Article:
medwireNews: The use of conventional DMARDs, especially methotrexate, is associated with a reduced risk for dementia among patients with rheumatoid arthritis (RA), researchers report.
Andy Judge (University of Oxford, UK) and team analyzed electronic primary care medical records from 3876 RA patients who received treatment with conventional DMARDs and 1938 propensity score-matched patients who did not use DMARDs. Patients in the two groups were followed up for a median of 6.5 years and 5.1 years, respectively.
The team observed a “strong reduction” in the risk for dementia among patients treated with DMARDs. Compared with nonusers, the overall population of DMARD-treated patients had a significant 40% reduced risk for dementia, while the 2355 patients who were treated with methotrexate had a 48% reduced risk.
“Whether the lower dose [of methotrexate] as used in clinical practice for RA would be sufficient to cross the blood-brain barrier to have a central effect in [Alzheimer’s disease] protection, or whether the strong protection observed in this study suggests instead a peripheral action, raises a number of important questions for further study,” say the researchers.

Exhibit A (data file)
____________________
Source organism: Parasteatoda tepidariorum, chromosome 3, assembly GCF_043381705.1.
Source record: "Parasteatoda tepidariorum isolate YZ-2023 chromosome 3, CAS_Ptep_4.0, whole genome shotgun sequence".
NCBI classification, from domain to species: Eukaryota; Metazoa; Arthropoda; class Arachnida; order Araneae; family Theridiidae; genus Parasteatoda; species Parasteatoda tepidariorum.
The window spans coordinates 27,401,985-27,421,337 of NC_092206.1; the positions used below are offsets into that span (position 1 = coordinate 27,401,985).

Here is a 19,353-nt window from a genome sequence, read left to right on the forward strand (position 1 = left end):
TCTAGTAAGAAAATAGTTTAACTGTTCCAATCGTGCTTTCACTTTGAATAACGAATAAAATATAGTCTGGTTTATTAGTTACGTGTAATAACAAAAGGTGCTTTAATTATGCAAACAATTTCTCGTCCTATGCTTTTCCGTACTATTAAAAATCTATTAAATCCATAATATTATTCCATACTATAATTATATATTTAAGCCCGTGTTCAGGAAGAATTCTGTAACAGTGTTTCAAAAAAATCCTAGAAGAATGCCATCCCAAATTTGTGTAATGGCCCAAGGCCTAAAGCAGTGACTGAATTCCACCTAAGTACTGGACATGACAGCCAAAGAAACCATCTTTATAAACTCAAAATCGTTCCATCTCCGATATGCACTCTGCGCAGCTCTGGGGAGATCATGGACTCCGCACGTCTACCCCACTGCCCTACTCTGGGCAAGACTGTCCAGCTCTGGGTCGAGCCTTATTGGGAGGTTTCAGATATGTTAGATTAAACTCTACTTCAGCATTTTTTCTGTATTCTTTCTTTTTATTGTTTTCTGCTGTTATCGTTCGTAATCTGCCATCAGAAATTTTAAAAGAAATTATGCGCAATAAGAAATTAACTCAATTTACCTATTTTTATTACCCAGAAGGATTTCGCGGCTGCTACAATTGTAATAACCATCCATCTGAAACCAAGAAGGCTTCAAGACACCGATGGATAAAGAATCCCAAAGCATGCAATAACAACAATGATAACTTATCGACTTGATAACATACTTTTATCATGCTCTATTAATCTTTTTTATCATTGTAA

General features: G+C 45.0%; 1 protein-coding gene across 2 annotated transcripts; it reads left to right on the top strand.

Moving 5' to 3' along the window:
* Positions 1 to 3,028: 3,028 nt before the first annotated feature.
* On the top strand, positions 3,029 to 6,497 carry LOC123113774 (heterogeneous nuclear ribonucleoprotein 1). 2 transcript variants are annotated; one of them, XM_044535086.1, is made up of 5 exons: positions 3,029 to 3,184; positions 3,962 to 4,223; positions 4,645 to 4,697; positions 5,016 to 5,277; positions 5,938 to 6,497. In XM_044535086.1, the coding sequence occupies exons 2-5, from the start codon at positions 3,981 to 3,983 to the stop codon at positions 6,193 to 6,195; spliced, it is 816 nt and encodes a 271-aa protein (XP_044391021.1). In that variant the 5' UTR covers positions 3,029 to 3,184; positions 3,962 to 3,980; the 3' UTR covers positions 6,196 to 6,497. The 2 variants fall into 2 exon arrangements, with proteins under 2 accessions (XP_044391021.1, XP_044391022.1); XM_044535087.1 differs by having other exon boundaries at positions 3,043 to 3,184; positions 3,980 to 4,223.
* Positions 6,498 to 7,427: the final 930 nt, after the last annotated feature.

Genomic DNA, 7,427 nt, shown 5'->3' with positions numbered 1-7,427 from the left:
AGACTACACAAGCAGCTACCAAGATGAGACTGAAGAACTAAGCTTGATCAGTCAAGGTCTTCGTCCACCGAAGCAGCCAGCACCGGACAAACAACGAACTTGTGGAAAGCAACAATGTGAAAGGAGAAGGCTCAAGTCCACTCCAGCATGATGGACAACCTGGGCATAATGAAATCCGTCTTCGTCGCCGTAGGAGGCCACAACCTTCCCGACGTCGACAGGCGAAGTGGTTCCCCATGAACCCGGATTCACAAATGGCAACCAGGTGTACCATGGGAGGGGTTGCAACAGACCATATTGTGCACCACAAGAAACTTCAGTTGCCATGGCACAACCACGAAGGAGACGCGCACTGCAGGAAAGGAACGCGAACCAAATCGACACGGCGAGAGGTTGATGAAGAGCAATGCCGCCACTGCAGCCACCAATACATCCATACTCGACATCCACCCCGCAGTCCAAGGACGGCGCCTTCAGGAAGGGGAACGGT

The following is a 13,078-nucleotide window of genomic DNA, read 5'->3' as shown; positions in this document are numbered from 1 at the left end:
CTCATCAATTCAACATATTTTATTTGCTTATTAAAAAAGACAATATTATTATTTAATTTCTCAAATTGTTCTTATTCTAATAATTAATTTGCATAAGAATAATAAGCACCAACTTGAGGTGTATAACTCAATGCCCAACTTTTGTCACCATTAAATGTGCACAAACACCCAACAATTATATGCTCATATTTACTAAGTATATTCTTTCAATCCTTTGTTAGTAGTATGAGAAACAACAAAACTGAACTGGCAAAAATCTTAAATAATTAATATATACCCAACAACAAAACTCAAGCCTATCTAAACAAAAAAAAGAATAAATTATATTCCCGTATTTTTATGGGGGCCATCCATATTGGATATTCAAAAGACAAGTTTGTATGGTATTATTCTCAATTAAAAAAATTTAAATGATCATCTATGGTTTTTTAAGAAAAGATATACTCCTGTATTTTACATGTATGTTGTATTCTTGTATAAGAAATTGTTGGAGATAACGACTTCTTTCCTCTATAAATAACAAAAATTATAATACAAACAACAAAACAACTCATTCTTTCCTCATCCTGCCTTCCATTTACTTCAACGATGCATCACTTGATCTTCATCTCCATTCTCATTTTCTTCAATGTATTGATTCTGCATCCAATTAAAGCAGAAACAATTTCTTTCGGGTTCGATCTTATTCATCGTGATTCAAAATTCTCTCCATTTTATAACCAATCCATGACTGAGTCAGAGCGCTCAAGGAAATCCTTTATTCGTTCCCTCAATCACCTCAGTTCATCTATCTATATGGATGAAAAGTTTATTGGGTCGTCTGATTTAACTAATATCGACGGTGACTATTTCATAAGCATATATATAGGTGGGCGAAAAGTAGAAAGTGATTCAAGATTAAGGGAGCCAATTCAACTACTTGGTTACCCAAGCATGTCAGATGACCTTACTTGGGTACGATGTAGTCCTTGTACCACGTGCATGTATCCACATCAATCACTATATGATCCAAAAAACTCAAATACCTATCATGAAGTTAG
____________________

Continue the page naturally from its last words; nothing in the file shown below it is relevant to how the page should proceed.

And they conclude in Alzheimer's & Dementia: Translational Research & Clinical Interventions: “The strong effect of [conventional] DMARD use on halving of dementia risk requires replication in a trial and may provide an important therapeutic pharmacological treatment.”
medwireNews is an independent medical news service provided by Springer Healthcare. © 2018 Springer Healthcare part of the Springer Nature group